Similar to the credential above, the MVF-CSW certification focuses more on clinical work to improve the quality of life for service members, veterans, and their families. Credentialed social workers assess, diagnose, and treat mental and behavioral health issues in the military population. Common roles include working with service members with addiction or PTSD or helping veterans transition to civilian life. Basic requirements for this credential include an MSW from an accredited program, three years of paid, supervised experience in a setting dealing with military members, and 30 continuing education credits with 20 specifically focused on the diagnosis and treatment of service members, veterans, and their families.

Certified Advanced Children, Youth, and Family Social Worker (C-ACYFSW)

C-ACYFSW-credentialed social workers focus on individuals under 18 and their families working to improve and strengthen family dynamics. Common professional paths include working in schools, child welfare agencies, non-profits, or hospitals. Earning this credential may help if you’re seeking a leadership position. Requirements include an MSW from an accredited program, two years (3,000 hours) of related supervised and paid work experience, and 20 continuing education credits specific to the under-18 population.

FAQs About Social Work Credentialing

Your time and financial resources are important, so before you begin working on additional social work credentials, it’s a good idea to have all the right information. In the following section, we’ll address concerns like how long it might take to earn a credential, how much you can expect it to cost, and special circumstances such as transferring your credential across state lines. Learning about the credentialing process now can help you get a jump start when you’re ready to enroll.

Where can you earn these social work credentials?

Once you’ve earned your undergraduate or master’s degree in social work, the next step in advancing your career can be obtaining a specialized credential. The credentials listed above can all be obtained from the National Association of Social Workers (NASW), the largest professional organization for the industry. The most common and recognized credential is the Academy of Certified Social Workers (ACSW) credential, but there are other specialty credentials available.

What are the requirements to obtain a social work credential?

Depending on the type of credential, membership in the NASW may be required. Additionally, all credentials require either a BSW or an MSW from an accredited program, a valid state license, adherence to the NASW’s code of ethics, and an application fee. Additional requirements include two to three years of supervised and paid work experience in the field and relevant continuing education credits.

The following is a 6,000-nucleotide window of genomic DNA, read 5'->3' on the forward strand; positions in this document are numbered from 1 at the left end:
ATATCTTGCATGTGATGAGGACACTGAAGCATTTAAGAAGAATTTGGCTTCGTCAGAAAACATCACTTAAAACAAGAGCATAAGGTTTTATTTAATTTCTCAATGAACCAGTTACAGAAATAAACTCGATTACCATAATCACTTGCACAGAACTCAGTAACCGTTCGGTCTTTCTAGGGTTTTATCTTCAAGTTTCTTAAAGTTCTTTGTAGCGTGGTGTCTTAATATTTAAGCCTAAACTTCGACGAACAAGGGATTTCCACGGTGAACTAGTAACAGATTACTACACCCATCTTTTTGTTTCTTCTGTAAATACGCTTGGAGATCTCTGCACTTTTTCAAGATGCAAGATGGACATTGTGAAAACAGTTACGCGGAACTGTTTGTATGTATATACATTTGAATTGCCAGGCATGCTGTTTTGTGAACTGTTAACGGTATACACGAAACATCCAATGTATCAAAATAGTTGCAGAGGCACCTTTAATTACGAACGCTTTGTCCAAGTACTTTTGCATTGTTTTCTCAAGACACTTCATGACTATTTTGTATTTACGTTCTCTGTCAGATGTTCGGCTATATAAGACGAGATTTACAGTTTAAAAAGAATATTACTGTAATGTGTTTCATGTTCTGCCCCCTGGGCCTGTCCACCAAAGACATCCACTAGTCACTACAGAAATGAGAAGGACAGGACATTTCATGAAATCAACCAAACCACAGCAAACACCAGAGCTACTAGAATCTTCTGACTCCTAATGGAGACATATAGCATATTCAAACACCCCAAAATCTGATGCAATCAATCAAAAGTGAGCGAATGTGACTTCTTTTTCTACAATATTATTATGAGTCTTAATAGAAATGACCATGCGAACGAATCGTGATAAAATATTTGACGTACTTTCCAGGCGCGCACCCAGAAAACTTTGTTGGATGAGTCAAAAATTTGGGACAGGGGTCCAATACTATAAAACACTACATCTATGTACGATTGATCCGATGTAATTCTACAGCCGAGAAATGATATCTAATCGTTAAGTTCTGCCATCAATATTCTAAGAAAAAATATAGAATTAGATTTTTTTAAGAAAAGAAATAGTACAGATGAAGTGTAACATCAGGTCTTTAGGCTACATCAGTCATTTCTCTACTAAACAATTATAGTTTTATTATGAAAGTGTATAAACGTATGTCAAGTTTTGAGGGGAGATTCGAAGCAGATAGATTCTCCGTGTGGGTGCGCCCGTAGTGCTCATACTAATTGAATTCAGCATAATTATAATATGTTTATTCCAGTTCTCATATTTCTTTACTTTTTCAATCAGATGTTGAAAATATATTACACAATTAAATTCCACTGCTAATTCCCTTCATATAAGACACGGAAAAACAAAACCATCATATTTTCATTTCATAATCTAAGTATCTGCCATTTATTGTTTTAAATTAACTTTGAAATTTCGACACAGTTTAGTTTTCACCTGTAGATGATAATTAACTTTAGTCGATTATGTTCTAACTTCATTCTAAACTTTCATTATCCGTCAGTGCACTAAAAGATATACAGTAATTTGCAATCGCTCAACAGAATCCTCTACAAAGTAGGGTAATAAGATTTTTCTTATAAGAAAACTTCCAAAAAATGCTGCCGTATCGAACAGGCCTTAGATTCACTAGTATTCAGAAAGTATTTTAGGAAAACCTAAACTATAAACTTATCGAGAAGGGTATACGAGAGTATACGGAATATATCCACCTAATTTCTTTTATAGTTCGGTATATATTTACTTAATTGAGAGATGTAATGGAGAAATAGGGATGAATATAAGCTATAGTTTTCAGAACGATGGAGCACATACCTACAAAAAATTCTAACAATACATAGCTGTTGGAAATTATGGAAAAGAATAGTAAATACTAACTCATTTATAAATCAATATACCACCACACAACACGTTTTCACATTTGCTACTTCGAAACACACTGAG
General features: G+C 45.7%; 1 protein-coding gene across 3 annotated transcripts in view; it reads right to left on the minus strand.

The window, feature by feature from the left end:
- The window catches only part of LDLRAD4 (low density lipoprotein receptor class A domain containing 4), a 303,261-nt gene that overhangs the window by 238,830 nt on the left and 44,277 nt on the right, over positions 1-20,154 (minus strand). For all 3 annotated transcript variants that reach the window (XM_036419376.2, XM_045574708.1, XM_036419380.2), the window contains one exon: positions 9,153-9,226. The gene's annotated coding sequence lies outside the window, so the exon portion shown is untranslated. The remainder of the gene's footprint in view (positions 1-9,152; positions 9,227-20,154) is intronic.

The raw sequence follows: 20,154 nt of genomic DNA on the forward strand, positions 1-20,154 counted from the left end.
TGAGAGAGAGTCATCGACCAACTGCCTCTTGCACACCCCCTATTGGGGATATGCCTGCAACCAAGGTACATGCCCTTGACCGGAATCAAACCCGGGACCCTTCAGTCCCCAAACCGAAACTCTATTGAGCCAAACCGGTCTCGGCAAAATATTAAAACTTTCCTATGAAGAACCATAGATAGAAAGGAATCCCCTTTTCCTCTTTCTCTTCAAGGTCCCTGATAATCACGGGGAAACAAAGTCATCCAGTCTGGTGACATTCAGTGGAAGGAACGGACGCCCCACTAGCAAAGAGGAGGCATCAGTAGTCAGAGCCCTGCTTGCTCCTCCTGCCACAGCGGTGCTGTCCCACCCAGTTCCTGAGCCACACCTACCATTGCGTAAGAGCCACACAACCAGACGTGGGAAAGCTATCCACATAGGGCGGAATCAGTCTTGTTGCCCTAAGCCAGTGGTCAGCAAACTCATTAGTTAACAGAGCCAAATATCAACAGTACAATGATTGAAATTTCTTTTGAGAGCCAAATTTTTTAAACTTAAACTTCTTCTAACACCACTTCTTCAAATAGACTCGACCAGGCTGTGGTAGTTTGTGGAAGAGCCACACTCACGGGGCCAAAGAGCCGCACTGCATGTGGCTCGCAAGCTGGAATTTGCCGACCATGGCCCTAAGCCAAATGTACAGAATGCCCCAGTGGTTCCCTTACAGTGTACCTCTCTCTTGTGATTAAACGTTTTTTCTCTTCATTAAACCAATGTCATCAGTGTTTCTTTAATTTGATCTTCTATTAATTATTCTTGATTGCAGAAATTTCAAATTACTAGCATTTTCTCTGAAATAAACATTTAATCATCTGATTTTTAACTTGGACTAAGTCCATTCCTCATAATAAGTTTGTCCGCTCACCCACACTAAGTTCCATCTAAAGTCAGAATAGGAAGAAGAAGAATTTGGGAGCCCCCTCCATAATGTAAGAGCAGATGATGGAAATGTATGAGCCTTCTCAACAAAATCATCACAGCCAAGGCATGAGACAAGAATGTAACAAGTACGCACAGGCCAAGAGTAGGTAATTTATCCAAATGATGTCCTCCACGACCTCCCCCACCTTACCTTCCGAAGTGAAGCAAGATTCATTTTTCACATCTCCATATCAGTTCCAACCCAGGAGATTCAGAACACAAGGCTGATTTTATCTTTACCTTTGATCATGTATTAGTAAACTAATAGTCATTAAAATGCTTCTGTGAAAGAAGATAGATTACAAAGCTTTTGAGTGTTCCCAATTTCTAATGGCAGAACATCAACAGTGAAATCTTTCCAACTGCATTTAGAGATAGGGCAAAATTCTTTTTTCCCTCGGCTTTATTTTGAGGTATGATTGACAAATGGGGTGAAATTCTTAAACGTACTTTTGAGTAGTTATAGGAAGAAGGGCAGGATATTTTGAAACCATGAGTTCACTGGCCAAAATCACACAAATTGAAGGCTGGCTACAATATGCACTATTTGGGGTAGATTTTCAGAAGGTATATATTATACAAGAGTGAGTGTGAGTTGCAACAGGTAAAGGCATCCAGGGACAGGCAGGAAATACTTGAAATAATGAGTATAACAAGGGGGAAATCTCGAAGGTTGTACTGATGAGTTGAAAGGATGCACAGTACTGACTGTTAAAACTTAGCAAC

Do social work credentials transfer from state to state?

Yes. The social work credentials granted by the NASW signify that an individual has met national standards for their specialized area of work. The credentials do not replace state licenses which are required and issued by the social worker’s practice location. If a social worker wants to change geographic practice locations, their credentials will transfer, but they’ll need a new license.

How long does it take to earn a specialized social work credential?

Timing depends on the specific type of credential. After you graduate from an approved degree program and obtain your state license, you’ll need to complete two to three years of relevant work experience as well as any required continuing education credits. Once you submit a completed credential application to the NASW, processing should be completed within six to 12 weeks.

Can I earn credentials for multiple specializations?

In general, yes, if you complete the necessary degree program, work experience, and continuing education. A common combination is an Academy of Certified Social Worker (ACSW) credential alongside a more specialized credential such as Advanced Certified Hospice and Palliative Social Worker (ACHP-SW). Keep in mind that these credentials are all optional and are separate from the necessary state licenses needed for practice.

How much does it typically cost to become credentialed?

The short answer is it depends on the credential. If your credential requires membership to the NASW, cost is $140 per year. The application fee for the specialized credential is additional and is about $165 for NASW members and $450 for non-members. Credential renewals are required every two years and are $95 for NASW members and $350 for non-members.

Are there any continuing education requirements to maintain my credential?

Yes. In addition to the requirements necessary for the initial application, all credential renewals require 20 additional hours of continuing education. Most of the continuing education credits must be directly related to the credential specialty. Some common qualifying activities include college courses, NASW-approved workshops, courses, workplace in-service trainings, and distance learning (web-based) courses. The NASW portal has a search function to assist in finding approved continuing education options.